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What is different about Forest School? Creating a space for an alternative pedagogy


The divergence and freedoms inherent in Forest School may contribute to the well-being of participants

The focus of this paper is on Forest School (FS) as an alternative pedagogical approach to the more knowledge-centered approach used in the delivery of state education in England. A comparison is made between the principles framing English education and English Forest School. This paper also explores how perceived differences between mainstream educational contexts can promote the well-being of students of different ages and abilities participating in FS. Three empirical case studies of English Forest School provide evidence supporting the thesis that FS pedagogy – by encouraging new ways of interaction – can contribute to the development of noncognitive skills and the well-being of children. The three studies also highlight ways in which competing cultural densities can influence the implementation of FS principles. Cultural density is a concept which helps to explain how cultural practices and norms of behavior intersect with place to support some educational aims while interfering with others.

The first case study focused on four- and five-year-old children in their initial years of schooling. The aim of the study was to help a local authority make a decision about supporting FS training for early childhood educators. Four FS programs serving 59 children participated in the study. Settings included an orchard and woodlands near the school grounds. The second case focused on 13 students (age 12-17) identified by their school has having special behavioral or nurture-related needs. These students were referred to FS to help them become more engaged with learning and education. FS sessions were conducted in a forest setting. The aim of the study was to explore the impact of regular FS sessions led by an external qualified FS leader. The third case study focused on students (age 17-24) with physical and learning difficulties. These students participated in six sessions of FS in a public city park, with a mature woodland area.

The authors present the combined findings from these three case studies in relation to principles of FS in England. The areas they address include: (1) long term process and review; (2) woodland or natural context and relationship to natural world; (3) holistic development of children to improve non-cognitive skills and dispositions for learning; (4) supported risks towards competence; (5) trained and qualified FS practitioners; and (6) a learner-centered approach. They also use the findings of these case studies to support their argument that FS “can represent a space of divergence and freedoms.” They illustrate how discontinuity from everyday experience seems to play an important role in the FS appeal. Other FS-related factors promoting more positive behaviors and attitudes about self include a learner-led ethos, a focus on social relationships, and non-cognitively focused activities. Such factors, along with a suspension of England’s educational norms, seem to support a sense of agency and self-regulation.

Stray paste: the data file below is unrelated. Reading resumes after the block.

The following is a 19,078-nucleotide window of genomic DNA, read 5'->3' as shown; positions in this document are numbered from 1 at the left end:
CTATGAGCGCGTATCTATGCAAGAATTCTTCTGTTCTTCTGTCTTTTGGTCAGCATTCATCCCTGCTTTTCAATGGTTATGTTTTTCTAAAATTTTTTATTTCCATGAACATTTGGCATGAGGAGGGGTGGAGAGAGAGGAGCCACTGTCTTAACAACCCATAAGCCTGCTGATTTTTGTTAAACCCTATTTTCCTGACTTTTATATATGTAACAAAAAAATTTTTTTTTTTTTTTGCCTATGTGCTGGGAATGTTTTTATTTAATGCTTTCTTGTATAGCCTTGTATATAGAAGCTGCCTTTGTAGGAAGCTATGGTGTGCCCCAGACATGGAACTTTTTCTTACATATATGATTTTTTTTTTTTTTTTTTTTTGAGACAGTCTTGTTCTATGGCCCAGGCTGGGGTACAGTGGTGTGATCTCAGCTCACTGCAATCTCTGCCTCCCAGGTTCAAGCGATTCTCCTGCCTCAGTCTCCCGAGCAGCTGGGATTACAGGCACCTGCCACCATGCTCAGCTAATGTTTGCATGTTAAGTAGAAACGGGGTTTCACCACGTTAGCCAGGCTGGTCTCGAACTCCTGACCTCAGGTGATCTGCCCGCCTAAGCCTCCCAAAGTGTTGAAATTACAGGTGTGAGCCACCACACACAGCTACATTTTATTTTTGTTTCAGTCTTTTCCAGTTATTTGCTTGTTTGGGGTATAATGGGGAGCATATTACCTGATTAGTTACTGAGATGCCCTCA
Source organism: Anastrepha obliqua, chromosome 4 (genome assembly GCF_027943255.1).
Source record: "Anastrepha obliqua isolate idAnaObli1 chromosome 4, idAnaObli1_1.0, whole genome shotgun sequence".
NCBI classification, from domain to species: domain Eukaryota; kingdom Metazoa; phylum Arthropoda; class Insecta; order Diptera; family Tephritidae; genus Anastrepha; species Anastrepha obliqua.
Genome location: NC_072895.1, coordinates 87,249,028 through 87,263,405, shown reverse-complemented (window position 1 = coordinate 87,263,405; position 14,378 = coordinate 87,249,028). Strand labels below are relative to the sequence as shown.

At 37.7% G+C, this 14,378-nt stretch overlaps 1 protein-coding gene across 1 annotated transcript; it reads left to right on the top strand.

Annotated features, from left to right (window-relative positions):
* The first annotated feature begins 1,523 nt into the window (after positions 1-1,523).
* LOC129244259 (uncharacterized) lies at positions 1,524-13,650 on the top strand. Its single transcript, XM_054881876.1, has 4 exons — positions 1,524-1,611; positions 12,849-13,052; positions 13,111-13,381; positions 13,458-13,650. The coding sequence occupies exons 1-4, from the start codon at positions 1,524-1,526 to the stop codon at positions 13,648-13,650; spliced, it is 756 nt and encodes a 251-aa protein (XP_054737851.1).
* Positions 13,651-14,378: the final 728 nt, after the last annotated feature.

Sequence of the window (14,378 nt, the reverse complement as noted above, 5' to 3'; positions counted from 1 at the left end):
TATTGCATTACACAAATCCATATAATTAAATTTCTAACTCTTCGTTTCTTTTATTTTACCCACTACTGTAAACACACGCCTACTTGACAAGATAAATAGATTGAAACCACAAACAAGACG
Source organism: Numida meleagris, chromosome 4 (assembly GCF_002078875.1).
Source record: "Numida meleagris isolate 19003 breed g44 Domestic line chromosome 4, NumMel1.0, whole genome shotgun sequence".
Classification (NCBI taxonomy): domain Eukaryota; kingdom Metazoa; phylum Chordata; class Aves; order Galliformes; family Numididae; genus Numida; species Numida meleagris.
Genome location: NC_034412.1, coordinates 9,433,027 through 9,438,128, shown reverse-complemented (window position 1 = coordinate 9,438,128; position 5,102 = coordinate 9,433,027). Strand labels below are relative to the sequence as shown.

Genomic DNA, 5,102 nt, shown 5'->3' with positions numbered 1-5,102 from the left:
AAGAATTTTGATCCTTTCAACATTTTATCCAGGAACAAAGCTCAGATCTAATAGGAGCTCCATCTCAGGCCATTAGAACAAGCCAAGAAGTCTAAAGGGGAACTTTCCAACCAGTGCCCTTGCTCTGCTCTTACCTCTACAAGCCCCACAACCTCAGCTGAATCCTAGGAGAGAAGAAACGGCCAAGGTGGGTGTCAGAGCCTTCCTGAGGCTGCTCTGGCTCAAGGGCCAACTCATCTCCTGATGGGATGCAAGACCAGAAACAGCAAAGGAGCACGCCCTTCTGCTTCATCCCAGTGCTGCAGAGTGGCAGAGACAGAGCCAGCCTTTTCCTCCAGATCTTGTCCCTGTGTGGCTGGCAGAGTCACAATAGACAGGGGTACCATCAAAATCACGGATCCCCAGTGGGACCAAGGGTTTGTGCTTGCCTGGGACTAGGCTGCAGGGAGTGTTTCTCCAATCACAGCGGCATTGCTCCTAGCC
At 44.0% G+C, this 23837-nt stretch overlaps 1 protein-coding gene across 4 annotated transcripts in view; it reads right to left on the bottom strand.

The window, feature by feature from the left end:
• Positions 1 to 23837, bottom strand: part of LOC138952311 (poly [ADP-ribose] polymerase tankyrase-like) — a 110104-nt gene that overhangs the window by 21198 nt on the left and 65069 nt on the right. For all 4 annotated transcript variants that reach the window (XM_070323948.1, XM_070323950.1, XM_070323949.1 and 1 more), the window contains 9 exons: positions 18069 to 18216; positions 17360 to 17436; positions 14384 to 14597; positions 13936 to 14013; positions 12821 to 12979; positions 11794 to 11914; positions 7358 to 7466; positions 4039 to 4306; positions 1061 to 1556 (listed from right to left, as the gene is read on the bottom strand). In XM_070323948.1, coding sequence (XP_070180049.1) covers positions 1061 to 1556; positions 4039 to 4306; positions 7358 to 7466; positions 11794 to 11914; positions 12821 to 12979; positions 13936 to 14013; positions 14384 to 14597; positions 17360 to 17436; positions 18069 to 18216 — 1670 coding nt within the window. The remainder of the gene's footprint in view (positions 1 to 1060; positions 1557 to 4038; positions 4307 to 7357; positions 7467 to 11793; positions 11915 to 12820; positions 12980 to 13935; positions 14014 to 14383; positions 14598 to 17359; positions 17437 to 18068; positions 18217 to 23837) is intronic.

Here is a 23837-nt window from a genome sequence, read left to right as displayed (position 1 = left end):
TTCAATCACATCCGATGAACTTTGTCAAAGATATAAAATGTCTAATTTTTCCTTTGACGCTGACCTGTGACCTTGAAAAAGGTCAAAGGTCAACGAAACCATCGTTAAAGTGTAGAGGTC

English FS is subject to a number of threats due, in large part, to the way it differs from English mainstream educational norms. Yet, it may be these very differences which make it effective in meeting the well-being needs of many students.


Waite, S., Goodenough, A., (2018). What is different about Forest School? Creating a space for an alternative pedagogy. Journal of Outdoor and Environmental Education, 21(1), 25-44.


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